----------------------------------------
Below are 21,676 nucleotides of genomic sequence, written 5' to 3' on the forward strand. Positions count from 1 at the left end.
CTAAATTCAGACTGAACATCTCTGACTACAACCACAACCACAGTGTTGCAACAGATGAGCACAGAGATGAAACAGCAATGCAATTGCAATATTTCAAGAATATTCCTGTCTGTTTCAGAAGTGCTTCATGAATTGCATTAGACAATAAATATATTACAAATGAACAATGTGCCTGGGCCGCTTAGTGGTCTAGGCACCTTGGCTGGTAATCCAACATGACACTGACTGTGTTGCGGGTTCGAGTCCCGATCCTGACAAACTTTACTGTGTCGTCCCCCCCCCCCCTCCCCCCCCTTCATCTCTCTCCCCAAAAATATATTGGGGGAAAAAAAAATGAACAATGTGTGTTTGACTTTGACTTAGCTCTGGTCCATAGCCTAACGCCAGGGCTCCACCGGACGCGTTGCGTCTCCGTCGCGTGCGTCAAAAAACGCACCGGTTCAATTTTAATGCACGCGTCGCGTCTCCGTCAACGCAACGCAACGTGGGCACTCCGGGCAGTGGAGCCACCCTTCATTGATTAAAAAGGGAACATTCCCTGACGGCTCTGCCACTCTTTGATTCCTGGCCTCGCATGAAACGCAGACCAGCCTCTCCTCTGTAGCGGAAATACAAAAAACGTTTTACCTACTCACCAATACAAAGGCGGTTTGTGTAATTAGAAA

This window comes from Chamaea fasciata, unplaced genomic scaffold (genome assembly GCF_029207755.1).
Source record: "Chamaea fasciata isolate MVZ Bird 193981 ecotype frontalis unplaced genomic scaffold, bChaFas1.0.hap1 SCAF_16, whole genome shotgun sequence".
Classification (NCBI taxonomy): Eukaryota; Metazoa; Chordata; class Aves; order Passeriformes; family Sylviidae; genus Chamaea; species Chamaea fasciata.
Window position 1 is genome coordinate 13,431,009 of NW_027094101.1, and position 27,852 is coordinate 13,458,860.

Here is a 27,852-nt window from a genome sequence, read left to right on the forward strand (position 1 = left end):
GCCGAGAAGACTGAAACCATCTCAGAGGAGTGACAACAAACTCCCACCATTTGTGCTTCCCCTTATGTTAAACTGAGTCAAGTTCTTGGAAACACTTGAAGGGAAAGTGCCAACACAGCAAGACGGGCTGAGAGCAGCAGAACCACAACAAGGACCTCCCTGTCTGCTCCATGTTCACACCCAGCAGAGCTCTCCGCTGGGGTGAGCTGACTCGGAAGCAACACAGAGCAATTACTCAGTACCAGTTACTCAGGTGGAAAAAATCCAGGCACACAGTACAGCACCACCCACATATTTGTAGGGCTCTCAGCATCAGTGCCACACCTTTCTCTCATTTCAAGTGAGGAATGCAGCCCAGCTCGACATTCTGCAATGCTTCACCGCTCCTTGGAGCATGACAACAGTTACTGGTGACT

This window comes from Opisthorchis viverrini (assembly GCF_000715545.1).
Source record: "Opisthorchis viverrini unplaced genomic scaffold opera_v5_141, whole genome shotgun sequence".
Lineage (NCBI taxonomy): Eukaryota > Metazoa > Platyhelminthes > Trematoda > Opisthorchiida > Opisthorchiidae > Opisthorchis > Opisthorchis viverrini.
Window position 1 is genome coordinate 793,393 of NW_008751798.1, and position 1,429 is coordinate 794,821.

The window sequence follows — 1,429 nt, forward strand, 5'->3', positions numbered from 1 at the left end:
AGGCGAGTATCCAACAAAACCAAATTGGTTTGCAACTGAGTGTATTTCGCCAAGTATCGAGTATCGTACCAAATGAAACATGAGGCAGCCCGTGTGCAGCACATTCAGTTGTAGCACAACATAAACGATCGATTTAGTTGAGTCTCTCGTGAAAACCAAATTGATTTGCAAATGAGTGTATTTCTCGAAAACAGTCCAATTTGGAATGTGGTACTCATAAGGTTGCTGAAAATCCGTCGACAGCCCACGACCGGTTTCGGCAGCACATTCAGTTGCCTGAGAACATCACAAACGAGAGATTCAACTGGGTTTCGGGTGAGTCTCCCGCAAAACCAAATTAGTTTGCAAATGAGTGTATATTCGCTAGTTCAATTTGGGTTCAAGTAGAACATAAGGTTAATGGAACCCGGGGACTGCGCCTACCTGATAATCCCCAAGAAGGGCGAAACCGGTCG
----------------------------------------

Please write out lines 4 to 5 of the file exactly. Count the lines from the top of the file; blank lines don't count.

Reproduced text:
Source record: "Chamaea fasciata isolate MVZ Bird 193981 ecotype frontalis unplaced genomic scaffold, bChaFas1.0.hap1 SCAF_16, whole genome shotgun sequence".
Classification (NCBI taxonomy): Eukaryota; Metazoa; Chordata; class Aves; order Passeriformes; family Sylviidae; genus Chamaea; species Chamaea fasciata.